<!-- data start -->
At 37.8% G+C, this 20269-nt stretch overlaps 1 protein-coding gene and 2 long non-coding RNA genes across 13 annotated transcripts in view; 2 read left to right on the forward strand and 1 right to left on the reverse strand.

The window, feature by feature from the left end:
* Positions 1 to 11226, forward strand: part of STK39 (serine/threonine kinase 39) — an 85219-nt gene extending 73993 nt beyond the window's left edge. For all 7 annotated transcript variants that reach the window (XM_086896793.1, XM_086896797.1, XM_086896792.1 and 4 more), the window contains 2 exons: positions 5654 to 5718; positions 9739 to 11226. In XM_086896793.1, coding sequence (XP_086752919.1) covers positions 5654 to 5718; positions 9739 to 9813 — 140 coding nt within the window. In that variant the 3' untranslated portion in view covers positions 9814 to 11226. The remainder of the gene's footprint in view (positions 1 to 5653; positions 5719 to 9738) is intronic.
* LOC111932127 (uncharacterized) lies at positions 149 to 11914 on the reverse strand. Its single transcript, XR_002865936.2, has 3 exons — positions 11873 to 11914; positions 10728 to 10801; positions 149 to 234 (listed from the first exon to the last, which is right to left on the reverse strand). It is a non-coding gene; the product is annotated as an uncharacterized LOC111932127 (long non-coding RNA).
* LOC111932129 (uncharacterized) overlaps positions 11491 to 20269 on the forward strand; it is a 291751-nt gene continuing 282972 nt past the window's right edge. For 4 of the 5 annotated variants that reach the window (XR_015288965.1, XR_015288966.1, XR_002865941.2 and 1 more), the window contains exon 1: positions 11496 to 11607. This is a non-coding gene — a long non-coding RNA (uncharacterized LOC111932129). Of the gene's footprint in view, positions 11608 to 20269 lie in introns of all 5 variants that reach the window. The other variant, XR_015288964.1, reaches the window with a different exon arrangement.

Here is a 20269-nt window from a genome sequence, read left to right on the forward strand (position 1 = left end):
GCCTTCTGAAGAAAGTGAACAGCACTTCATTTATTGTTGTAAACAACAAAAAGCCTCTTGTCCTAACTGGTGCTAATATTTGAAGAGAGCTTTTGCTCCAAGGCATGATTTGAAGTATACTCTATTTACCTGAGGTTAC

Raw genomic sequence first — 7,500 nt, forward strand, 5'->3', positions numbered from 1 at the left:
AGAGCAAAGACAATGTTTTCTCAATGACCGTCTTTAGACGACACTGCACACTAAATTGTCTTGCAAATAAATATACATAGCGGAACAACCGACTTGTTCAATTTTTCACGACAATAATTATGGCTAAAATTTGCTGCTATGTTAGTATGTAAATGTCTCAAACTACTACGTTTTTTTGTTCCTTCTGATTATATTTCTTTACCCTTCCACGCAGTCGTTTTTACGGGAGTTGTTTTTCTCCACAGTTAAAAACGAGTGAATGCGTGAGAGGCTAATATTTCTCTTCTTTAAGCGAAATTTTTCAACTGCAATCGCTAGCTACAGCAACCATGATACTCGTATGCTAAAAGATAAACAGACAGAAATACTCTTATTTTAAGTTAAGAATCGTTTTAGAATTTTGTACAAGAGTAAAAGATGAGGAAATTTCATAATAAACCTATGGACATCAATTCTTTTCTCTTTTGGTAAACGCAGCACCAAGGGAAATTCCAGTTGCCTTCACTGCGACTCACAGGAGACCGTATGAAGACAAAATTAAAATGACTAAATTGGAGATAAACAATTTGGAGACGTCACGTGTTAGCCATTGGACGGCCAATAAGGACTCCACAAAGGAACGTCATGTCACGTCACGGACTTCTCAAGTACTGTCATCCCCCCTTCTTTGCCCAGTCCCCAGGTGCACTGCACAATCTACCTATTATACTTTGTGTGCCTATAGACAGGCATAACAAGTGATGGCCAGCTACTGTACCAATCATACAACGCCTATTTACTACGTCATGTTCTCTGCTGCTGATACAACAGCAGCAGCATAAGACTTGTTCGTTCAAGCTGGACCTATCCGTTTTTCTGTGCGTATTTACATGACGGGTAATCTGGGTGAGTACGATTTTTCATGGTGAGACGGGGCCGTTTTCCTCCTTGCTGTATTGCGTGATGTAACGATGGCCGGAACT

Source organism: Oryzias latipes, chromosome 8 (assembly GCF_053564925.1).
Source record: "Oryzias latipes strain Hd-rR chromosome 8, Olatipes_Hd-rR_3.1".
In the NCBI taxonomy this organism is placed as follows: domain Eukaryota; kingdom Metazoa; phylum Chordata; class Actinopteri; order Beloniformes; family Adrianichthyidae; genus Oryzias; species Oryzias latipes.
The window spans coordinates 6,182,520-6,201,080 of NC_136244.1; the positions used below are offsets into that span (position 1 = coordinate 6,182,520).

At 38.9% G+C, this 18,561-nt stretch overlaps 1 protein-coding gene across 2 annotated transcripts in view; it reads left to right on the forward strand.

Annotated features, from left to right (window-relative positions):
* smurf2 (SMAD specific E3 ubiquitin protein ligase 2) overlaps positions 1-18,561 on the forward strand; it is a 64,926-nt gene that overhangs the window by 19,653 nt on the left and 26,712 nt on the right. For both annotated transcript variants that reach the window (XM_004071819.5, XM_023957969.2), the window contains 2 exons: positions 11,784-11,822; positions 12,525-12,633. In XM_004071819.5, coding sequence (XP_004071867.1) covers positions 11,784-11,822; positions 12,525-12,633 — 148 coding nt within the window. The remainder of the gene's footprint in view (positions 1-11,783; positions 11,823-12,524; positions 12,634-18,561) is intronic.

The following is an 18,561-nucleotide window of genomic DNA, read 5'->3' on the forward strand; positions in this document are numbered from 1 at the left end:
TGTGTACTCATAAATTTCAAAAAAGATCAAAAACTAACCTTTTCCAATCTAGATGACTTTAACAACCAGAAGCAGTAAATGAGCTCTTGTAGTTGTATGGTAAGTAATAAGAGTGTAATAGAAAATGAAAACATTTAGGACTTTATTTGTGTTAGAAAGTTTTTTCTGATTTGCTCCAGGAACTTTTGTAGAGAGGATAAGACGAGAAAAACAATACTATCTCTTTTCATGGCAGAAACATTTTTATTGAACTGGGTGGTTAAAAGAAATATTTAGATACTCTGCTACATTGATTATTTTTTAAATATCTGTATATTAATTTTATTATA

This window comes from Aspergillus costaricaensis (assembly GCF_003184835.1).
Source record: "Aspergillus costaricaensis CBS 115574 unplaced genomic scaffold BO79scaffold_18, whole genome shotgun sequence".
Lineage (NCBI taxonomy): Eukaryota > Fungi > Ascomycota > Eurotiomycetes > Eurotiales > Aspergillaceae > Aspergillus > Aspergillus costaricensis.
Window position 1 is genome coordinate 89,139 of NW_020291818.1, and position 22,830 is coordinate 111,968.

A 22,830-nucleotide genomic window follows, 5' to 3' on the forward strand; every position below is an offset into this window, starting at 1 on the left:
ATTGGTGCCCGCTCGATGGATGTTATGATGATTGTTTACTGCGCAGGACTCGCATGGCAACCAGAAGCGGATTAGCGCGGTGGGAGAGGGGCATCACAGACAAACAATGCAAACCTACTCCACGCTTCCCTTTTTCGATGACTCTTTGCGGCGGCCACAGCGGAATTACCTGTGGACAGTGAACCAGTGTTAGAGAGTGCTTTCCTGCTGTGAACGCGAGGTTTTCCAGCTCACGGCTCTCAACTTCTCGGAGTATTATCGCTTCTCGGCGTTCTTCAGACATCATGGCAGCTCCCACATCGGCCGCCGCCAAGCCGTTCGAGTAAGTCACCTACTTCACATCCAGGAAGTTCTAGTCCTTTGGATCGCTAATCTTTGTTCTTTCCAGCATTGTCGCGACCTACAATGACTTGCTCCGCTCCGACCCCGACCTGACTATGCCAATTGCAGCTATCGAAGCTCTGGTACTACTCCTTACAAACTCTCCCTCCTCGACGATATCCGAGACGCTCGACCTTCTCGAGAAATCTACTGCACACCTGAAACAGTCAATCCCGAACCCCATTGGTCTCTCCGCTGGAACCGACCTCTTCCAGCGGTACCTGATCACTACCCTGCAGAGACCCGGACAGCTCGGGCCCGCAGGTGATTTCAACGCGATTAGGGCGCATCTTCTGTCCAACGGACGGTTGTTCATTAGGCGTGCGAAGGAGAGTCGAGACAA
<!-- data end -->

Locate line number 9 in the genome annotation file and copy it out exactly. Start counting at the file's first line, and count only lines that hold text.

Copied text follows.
AGAGCAAAGACAATGTTTTCTCAATGACCGTCTTTAGACGACACTGCACACTAAATTGTCTTGCAAATAAATATACATAGCGGAACAACCGACTTGTTCAATTTTTCACGACAATAATTATGGCTAAAATTTGCTGCTATGTTAGTATGTAAATGTCTCAAACTACTACGTTTTTTTGTTCCTTCTGATTATATTTCTTTACCCTTCCACGCAGTCGTTTTTACGGGAGTTGTTTTTCTCCACAGTTAAAAACGAGTGAATGCGTGAGAGGCTAATATTTCTCTTCTTTAAGCGAAATTTTTCAACTGCAATCGCTAGCTACAGCAACCATGATACTCGTATGCTAAAAGATAAACAGACAGAAATACTCTTATTTTAAGTTAAGAATCGTTTTAGAATTTTGTACAAGAGTAAAAGATGAGGAAATTTCATAATAAACCTATGGACATCAATTCTTTTCTCTTTTGGTAAACGCAGCACCAAGGGAAATTCCAGTTGCCTTCACTGCGACTCACAGGAGACCGTATGAAGACAAAATTAAAATGACTAAATTGGAGATAAACAATTTGGAGACGTCACGTGTTAGCCATTGGACGGCCAATAAGGACTCCACAAAGGAACGTCATGTCACGTCACGGACTTCTCAAGTACTGTCATCCCCCCTTCTTTGCCCAGTCCCCAGGTGCACTGCACAATCTACCTATTATACTTTGTGTGCCTATAGACAGGCATAACAAGTGATGGCCAGCTACTGTACCAATCATACAACGCCTATTTACTACGTCATGTTCTCTGCTGCTGATACAACAGCAGCAGCATAAGACTTGTTCGTTCAAGCTGGACCTATCCGTTTTTCTGTGCGTATTTACATGACGGGTAATCTGGGTGAGTACGATTTTTCATGGTGAGACGGGGCCGTTTTCCTCCTTGCTGTATTGCGTGATGTAACGATGGCCGGAACT